Grand Rapids Forecast7-Day Forecast 42.99°N 85.67°W 1 4 grr
Kalamazoo Forecast7-Day Forecast 42.31°N 85.67°W 1 4 kzo
Lansing Forecast7-Day Forecast 42.73°N 84.51°W 1 4 lan
- Areas of fog this morning - Areas of fog will continue to develop early this morning as a result of ample lingering low level moisture. Some localized dense fog is expected but at this time sfc obs do not indicate dense fog in our area or any indication that widespread dense fog will develop. This is likely the result of sufficient enough boundary layer mixing to inhibit denser fog from forming. Nevertheless some locally dense fog is possible going forward through mid morning as boundary layer mixing weakens. Fog will gradually dissipate during the late morning hours as some drier air finally begins to advect into the lower levels of the atmosphere as winds veer to the wsw. - Light snow tonight and Thursday - Light pcpn will linger tonight and Thursday as the upper low over Iowa drifts slowly eastward. Light rain showers will transition to light snow showers tonight as thermal profiles cool a bit. A consensus blend of latest shorter range guidance continues to suggest that any snow accumulations would be quite light at under an inch. Minimal impacts to travel are expected given the light nature of pcpn and sfc temps in the lower to middle 30s. - Tranquil wx this weekend into early next week - Ridging will build in at the sfc and aloft this weekend and result in fair wx with partly cloudy skies and seasonably mild temps. Fair and seasonably mild wx will continue early next week with the sfc ridge remaining in control of our wx pattern.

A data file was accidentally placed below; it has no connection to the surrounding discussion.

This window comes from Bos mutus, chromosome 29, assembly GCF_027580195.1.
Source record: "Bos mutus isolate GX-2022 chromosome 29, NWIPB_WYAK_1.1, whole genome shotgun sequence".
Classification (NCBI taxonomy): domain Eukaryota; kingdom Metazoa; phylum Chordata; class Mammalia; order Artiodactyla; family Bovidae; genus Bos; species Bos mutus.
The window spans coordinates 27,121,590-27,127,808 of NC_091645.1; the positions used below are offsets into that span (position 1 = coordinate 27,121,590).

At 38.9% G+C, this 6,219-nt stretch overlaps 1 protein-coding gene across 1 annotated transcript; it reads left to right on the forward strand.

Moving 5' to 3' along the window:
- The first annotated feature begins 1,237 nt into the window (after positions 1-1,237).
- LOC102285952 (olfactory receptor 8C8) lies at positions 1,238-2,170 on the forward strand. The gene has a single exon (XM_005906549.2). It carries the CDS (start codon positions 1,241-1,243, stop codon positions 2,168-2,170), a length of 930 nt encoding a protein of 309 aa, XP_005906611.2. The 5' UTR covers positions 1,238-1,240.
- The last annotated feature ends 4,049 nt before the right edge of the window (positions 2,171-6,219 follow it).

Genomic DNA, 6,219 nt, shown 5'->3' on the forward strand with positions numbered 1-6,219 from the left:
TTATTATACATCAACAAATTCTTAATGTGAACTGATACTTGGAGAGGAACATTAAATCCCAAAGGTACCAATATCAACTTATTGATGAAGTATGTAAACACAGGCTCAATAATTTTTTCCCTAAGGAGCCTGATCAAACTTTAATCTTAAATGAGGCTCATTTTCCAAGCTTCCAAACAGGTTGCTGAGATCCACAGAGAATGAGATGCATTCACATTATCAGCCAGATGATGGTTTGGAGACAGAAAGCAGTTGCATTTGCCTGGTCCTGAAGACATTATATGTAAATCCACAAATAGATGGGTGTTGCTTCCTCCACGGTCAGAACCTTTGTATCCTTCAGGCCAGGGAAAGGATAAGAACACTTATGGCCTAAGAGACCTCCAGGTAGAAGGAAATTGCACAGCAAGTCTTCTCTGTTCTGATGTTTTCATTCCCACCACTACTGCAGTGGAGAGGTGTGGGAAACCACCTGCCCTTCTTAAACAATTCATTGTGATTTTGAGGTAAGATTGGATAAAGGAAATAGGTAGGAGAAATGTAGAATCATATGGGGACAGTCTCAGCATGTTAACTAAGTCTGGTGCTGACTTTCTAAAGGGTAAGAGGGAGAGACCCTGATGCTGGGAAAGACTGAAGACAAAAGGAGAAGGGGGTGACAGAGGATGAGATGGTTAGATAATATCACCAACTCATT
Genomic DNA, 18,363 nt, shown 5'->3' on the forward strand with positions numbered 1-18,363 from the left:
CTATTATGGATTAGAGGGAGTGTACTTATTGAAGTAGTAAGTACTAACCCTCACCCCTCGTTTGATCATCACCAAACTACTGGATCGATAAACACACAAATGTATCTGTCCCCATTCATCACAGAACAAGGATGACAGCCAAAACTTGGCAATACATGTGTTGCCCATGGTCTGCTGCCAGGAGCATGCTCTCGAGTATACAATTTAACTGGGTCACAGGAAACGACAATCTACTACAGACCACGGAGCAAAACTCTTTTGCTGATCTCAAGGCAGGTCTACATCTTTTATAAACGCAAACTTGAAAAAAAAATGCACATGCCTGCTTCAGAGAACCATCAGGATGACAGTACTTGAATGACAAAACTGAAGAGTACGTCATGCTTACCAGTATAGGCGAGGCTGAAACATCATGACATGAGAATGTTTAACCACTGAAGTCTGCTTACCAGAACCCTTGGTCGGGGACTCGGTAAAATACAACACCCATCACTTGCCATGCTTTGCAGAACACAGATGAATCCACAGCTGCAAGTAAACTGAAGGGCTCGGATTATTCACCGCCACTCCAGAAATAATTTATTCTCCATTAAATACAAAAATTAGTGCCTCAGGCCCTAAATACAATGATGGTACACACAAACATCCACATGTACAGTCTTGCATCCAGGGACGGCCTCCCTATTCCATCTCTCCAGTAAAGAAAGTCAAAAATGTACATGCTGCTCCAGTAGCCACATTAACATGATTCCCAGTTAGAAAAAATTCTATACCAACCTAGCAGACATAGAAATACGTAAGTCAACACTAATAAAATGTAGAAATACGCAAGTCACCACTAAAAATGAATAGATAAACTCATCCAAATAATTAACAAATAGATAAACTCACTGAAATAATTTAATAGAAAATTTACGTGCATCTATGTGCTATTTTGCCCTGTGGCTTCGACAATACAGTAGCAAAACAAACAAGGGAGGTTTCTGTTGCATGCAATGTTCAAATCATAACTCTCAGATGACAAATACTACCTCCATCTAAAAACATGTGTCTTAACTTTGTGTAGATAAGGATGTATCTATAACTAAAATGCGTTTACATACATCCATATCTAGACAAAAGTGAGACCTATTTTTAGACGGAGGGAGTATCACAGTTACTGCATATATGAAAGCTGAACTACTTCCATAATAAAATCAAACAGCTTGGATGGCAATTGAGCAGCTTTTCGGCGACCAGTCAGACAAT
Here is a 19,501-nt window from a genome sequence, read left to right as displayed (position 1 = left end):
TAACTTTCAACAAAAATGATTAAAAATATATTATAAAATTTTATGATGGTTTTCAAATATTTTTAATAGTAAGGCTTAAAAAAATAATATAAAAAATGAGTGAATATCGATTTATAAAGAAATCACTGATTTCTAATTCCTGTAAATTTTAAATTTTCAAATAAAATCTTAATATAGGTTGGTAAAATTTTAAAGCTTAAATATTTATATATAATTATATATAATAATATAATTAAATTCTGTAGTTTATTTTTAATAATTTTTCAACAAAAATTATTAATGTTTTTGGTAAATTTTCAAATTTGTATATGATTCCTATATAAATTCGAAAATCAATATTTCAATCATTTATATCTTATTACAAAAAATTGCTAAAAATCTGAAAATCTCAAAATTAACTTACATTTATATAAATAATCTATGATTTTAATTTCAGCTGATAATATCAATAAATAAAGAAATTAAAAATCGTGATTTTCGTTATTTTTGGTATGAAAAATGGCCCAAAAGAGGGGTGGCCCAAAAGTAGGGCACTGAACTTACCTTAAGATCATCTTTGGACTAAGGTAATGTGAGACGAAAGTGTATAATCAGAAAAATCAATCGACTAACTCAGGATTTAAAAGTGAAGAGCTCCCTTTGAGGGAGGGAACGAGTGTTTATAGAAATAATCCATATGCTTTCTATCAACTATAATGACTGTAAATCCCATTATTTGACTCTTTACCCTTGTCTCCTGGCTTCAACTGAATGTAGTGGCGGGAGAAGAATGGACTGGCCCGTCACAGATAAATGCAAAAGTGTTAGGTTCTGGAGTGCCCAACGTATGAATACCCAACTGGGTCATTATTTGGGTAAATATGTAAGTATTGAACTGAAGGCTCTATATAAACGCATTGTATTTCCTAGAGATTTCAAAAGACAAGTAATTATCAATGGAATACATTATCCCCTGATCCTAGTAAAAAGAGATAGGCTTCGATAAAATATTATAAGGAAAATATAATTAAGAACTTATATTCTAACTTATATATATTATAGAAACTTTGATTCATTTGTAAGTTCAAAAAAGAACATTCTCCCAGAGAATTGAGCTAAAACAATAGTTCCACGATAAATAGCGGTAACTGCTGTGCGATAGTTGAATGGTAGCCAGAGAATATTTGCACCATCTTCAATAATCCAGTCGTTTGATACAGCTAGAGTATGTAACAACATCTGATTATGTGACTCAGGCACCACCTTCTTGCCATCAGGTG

Just 2 years ago Grand Rapids only had 7.4” of total snow by this date in the winter of 2020-2021. Goes to show just how snowy we really have been this year when compared to that
GR has been hammered with snow so far with tons more on the horizon!
Nice seeing the sun peeking out today! And boy, with the rain and lightning the yard sure has greened up. What’s next, getting the mower out in January?!
Love when the CPC forecast just keeps getting redder and redder for our region everyday!
A cool statistic so far this season will be the amount of snowfall versus the number of days with snow cover. Each of the 3 events we had this season offered huge snow amounts but melted quickly.